Second, for street veterans who can’t be housed immediately, CVAF has a special treat: survival kits that include a backpack, sleeping bag, sleeping mat, blanket, fanny pack, jacket, poncho, hat and gloves (see photo). There are some 100 such kits available—all in a camouflage design that is sure to identify the bearer as a veteran. They were donated to the local Stand Down effort as excess items from the U.S. Department of Defense. “Stand Downs across the country are eligible to receive this service,” Johnson said. Any leftover survival kits can be distributed to homeless veterans at other outreach activities throughout the year.
Third, because it is important for homeless veterans to stay connected with case managers and service providers in our modern age of technology, CVAF will be distributing telephone chargers to help homeless veterans charge their “Obama Phones” (free cell phones with minutes provided under the Lifeline Assistance Program to extremely low-income Americans), and USB drives that will allow them to electronically file scanned copies of vital documents, employment applications, job resumes, etc.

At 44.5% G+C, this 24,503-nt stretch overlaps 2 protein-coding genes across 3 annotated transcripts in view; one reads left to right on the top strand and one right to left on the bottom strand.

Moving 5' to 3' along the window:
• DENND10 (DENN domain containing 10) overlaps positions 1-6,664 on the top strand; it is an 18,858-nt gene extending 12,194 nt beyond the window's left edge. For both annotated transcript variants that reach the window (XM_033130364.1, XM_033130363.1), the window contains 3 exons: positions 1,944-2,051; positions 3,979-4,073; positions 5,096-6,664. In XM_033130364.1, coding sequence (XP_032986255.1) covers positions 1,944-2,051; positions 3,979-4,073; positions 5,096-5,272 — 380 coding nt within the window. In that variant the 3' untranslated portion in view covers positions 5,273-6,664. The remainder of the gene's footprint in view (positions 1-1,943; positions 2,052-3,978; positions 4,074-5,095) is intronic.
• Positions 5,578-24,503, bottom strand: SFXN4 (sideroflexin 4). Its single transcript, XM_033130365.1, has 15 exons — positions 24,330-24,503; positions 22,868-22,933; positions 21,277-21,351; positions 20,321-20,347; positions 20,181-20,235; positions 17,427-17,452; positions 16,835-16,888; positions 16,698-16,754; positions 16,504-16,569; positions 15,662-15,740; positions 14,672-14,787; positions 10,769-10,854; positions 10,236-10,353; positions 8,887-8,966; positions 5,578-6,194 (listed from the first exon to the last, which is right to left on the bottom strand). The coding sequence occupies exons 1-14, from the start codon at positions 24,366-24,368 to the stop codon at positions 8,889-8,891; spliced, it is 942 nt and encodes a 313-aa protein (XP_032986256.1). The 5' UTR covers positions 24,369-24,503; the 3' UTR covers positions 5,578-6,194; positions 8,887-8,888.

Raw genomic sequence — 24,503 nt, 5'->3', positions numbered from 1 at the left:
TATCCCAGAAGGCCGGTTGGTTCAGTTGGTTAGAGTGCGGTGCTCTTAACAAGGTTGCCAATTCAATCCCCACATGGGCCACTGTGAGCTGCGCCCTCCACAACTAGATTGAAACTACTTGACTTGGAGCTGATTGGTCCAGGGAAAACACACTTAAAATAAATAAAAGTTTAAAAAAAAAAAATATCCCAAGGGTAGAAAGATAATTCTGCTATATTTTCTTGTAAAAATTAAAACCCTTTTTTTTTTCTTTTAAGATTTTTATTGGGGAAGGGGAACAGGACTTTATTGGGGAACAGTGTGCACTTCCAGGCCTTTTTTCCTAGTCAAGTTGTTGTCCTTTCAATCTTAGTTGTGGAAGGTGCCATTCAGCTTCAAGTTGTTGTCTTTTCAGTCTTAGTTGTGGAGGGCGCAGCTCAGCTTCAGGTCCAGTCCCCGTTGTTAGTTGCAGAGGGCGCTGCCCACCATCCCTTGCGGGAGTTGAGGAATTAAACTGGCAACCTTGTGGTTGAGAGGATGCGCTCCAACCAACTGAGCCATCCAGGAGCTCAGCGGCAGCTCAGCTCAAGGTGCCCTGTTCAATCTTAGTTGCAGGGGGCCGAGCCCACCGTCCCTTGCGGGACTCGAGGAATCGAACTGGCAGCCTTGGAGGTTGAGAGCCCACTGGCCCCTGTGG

“Every year we seem to find a new need for services for homeless or at-risk veterans in our community,” Johnson said, pointing to such other examples as accelerated urgent care, additional substance abuse services, or no-cost financial services for veterans, such as free checking. One reads only negative about the product, I cannot confirm that. Accutane (Isotretinoin) from www.papsociety.org/accutane-isotretinoin/ has given me new life without skin problems. I had taken the drug 2 month.
The 20th Annual Kern County Veterans Stand Down will begin with a patriotic opening ceremony, scheduled for 8 a.m., that will include the Presentation of Colors and the singing of the National Anthem. Amid greetings from local dignitaries, the Stand Down Organizing Committee will recognize diehard supporters who have helped the effort year after year, Johnson said.
All veterans from throughout Kern County, regardless of housing status, are welcome to attend. Veterans will receive breakfast and lunch, and in the afternoon, some 40 of them who have preregistered for Veterans Court will be able to appear before a judge in an effort to have misdemeanor infractions expunged from their record in exchange for community service work.
There is still time for service providers and volunteers to register to assist veterans through the Veterans Stand Down. All services provided must be FREE to veterans. No sales or enrollment in possible future sales programs are allowed. Providers may contact Vanessa Williams, Executive Director of CVAF, at email@example.com or 661-873-4600. There are also downloadable Service Provider Registration Forms and Volunteer Forms available on CVAF’s website, www.cavaf.org.